By dissecting the venom glands from nine different species of snakes and applying the same tried and tested growth factor cocktail as they had always used for human and mouse tissues, the research team was able to get the reptilian cells growing into little clumps of self-organised tissue.

(I highly recommend you check out the video demonstrating 3-D imaging of the snake organoids included at the bottom of the blog!)

The only difference between the reptilian cells, and those obtained from humans was that the snake cells needed to be kept a few degrees chillier, specifically 32°C. If the usual temperature of 37°C was used, the snake cells wouldn’t survive (cue the joke about being a cold-blooded killer).

Considering that snake stem cells responded so well to human and mouse growth factors, the scientists speculated that it is likely certain aspects of these stem cells originated in a shared ancestor of mammals and reptiles, hundreds of millions of years ago. Therefore, the same growth conditions might be able to generate organoids across all vertebrate species.

Perhaps “Jurassic Park” might still be on the table…

When all growth factors were eventually removed by researchers, the cells started to transform into the functional cells responsible for venom production in snake venom glands. What’s more, by looking at the genes that were expressed in the organoids, they found a near-normal spectrum of venom factors compared with real venom glands!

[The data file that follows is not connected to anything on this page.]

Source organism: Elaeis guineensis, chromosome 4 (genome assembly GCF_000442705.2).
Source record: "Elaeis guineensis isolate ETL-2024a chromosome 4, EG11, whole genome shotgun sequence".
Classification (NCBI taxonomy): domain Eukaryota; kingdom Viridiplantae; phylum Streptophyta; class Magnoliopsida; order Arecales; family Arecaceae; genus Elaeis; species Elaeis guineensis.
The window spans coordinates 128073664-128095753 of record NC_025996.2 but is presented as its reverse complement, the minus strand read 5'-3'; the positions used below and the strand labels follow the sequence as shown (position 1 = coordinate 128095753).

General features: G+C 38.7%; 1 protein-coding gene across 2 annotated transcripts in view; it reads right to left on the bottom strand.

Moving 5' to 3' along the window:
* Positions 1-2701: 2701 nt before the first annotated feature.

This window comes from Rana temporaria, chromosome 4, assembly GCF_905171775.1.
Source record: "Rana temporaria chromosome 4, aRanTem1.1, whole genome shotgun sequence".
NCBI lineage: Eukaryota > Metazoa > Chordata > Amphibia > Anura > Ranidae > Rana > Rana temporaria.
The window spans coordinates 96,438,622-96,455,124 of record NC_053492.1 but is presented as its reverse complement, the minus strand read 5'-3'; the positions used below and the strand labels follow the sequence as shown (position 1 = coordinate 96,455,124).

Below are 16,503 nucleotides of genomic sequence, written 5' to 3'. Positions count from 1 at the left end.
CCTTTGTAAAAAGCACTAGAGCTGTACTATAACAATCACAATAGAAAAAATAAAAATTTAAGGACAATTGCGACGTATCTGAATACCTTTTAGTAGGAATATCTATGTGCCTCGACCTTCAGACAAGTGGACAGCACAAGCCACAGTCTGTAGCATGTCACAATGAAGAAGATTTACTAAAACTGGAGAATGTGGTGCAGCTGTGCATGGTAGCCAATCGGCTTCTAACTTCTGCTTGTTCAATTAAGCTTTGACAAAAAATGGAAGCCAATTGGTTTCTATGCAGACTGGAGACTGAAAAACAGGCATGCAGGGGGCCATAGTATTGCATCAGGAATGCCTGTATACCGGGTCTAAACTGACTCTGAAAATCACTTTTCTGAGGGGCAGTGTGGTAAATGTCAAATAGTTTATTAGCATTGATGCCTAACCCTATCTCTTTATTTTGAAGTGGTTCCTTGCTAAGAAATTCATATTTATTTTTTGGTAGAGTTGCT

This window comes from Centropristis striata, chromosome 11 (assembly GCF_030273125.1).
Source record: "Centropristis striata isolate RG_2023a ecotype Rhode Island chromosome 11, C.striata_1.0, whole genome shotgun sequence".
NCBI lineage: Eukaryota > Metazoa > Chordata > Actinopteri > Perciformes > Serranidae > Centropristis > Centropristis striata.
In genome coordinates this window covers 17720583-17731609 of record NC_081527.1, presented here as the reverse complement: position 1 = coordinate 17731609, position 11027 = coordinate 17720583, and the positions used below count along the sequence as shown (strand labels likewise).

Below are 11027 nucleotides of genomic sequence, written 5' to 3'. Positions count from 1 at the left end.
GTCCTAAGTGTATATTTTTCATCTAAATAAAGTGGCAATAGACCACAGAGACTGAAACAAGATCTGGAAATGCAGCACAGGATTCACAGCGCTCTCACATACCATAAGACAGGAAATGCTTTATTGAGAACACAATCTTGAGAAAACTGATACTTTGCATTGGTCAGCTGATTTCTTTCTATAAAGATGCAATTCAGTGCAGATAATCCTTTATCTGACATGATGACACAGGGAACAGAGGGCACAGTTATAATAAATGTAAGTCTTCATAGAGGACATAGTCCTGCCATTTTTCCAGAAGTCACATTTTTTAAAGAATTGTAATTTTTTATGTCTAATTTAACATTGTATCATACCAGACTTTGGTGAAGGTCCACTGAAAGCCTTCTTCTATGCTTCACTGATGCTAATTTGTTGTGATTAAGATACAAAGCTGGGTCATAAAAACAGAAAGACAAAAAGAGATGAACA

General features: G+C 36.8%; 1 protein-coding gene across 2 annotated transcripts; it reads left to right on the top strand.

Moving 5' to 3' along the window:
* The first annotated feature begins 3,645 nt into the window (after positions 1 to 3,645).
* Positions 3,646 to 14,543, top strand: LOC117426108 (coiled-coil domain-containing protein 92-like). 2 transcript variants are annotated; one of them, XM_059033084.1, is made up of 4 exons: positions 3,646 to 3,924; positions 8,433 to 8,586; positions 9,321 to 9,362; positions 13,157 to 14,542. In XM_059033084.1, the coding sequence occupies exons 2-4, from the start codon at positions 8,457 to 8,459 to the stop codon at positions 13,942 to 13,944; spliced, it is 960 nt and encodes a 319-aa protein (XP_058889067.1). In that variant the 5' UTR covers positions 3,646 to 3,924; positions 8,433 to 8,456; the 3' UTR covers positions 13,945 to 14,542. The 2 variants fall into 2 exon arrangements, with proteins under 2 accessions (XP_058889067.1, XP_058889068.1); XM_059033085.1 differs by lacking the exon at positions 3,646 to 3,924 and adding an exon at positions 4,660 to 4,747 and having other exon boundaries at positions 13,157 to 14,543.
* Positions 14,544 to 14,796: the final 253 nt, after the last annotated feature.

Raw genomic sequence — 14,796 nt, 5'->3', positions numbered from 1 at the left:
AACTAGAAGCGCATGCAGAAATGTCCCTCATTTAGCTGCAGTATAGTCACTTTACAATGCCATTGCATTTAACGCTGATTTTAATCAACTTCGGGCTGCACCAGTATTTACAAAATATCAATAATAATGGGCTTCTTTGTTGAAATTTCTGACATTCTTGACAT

Variable toxin production in different regions of the snake venom gland. Image from Joep Beumer, Yorick Post, Jens Puschhof. © Hubrecht Institute

Vats of Venom

Snake venom is a complex concoction of different toxins. Until now, it was unknown if specialised, toxin-specific cells contributed to different components of the venom within the gland, or if there was a general cell type that could produce all toxins within the venom.

By measuring what genes were expressed in single cells of both their organoids and real venom glands, the researchers were able to see exactly what every cell type produces. In both cases they found that certain cell types would be specialised to produce specific toxins.

The research team also found that cells within different regions of real snake venom glands produced differing proportions of toxins (termed regional heterogeneity). By growing organoids from stem cells in these differing regions of the gland they were able to reproduce this regional heterogeneity.

But don’t think for one minute that this manufactured venom isn’t deadly! When toxins from these organoids were applied to both muscle cells and neurones of rodents, they disrupted the function of the cells in a similar way to how real venom causes paralysis. Yikes!

No Snakes, No Problem

The research team now has plans to compile a “venom bank” of frozen organoids samples derived from 50 target species of venomous reptiles.

Assembling such a venom bank of venom-producing organoids holds potential to put an end to all the horsing around associated with current antivenom production, offering an alternative method to extract snake venom that’s a lot more convenient and safer! Not to mention, it may also open up new avenues to study snake venom for novel therapeutic uses – for instance treatments for pain, high blood pressure, and cancer.